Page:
Viewfinder: TV Today: What Would the Founders Think?

TV was invented in the 1920s by one of two people (depending upon which story you choose to embrace), a Scottish scientist named John Logie Baird or a farm boy who knew absolutely nothing about electronics, Philo T. Farnsworth. I admit that I am fond of Farnsworth. One day in 1922, he drew a diagram on a chalkboard for his high school science teacher, and announced his idea for television.

Later in life he was quoted as saying, "Television is a gift of God, and God will hold those who utilize His divine instrument accountable to Him." Clearly, Farnsworth understood the massive responsibility of creating TV programs.

When we look back at all the TV programs ever produced, I wonder what Farnsworth would think about how humankind has used God’s "divine instrument."

By and large, the vast majority of the content that humankind has put on television has been disappointing at best. Most programs are mind numbing and some of them are downright despicable. In an effort to meet the TV industry’s unique market demands, most programs are viewed at no charge. Revenue comes by way of TV commercial advertising. This fundamental market condition has had a profound impact upon the types of TV programs that are able to obtain production money.

In this market model, the most profitable pursuit is to produce TV programs that draw the largest audiences. Advertising revenue is highest when the audience size is highest. Advertisers also seek one other thing – the lack of controversy. Advertisers do not want to have their commercial air on TV programs that people may find objectionable. This fundamental condition prevents funding TV producers who are willing to tackle difficult issues on TV like abortion, drug laws, third world hunger and many other key humanitarian issues.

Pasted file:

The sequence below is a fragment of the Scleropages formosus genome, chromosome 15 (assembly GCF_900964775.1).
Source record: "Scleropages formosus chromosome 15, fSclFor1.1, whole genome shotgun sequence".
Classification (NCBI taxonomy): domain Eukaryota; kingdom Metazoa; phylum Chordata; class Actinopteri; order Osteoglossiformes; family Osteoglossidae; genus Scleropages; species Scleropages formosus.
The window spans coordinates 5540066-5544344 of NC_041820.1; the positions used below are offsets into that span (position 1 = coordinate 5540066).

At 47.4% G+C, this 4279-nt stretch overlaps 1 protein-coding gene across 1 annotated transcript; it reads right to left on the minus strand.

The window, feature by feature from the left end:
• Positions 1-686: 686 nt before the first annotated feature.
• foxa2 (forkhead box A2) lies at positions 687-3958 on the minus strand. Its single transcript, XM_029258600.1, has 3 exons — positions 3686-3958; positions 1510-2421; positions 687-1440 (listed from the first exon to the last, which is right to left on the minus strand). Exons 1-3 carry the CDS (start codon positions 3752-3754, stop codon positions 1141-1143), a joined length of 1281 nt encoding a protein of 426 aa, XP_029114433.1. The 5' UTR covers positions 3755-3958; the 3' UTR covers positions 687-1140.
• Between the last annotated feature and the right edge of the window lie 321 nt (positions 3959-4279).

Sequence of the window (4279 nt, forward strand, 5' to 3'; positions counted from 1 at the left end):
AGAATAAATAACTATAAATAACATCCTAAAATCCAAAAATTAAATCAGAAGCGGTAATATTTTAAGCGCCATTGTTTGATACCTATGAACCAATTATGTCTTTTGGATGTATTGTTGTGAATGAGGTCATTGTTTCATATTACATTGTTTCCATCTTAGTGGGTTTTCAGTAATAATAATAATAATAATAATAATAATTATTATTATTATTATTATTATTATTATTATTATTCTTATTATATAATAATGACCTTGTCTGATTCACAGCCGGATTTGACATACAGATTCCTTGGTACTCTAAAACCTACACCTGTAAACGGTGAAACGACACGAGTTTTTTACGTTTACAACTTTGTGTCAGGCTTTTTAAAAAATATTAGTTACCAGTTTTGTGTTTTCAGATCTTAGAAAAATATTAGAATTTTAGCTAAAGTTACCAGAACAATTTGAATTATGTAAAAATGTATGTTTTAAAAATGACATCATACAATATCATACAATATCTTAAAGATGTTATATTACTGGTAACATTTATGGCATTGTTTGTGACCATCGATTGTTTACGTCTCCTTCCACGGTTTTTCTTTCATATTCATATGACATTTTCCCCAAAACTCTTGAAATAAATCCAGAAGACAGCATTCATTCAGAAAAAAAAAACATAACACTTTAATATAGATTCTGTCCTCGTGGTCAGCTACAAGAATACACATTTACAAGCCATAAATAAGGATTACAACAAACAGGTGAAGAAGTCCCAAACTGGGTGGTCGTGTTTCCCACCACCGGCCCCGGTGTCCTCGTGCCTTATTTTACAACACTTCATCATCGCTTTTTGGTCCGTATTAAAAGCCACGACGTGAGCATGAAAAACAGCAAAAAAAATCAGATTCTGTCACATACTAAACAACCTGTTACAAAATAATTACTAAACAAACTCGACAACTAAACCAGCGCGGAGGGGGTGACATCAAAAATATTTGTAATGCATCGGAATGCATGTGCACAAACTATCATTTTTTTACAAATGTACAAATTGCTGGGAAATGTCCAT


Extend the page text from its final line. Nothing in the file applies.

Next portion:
In my estimation, Farnsworth would be ashamed of us. The "divine instrument" has furthered the careers of a very small number of people in the TV industry. Humankind has used TV to sell products that are really not necessary, while half of the Earth’s population is malnourished. I can imagine Philo saying, "By and large, people in the TV business should feel shame.

You don’t have to feel shame, because you can be different. Though the shows that you produce might not draw millions of people, they could be inspirational to thousands of Internet viewers, or several hundred people at your church, school or civic club. Even if your programs don’t tackle controversial worldly issues, you can create shows that impact the lives of small groups of people, and help build their virtual community. And who knows, perhaps, at some point, you will produce a program that will tackle an issue of global significance.

When you do, you’ll make Philo T. Farnsworth proud.

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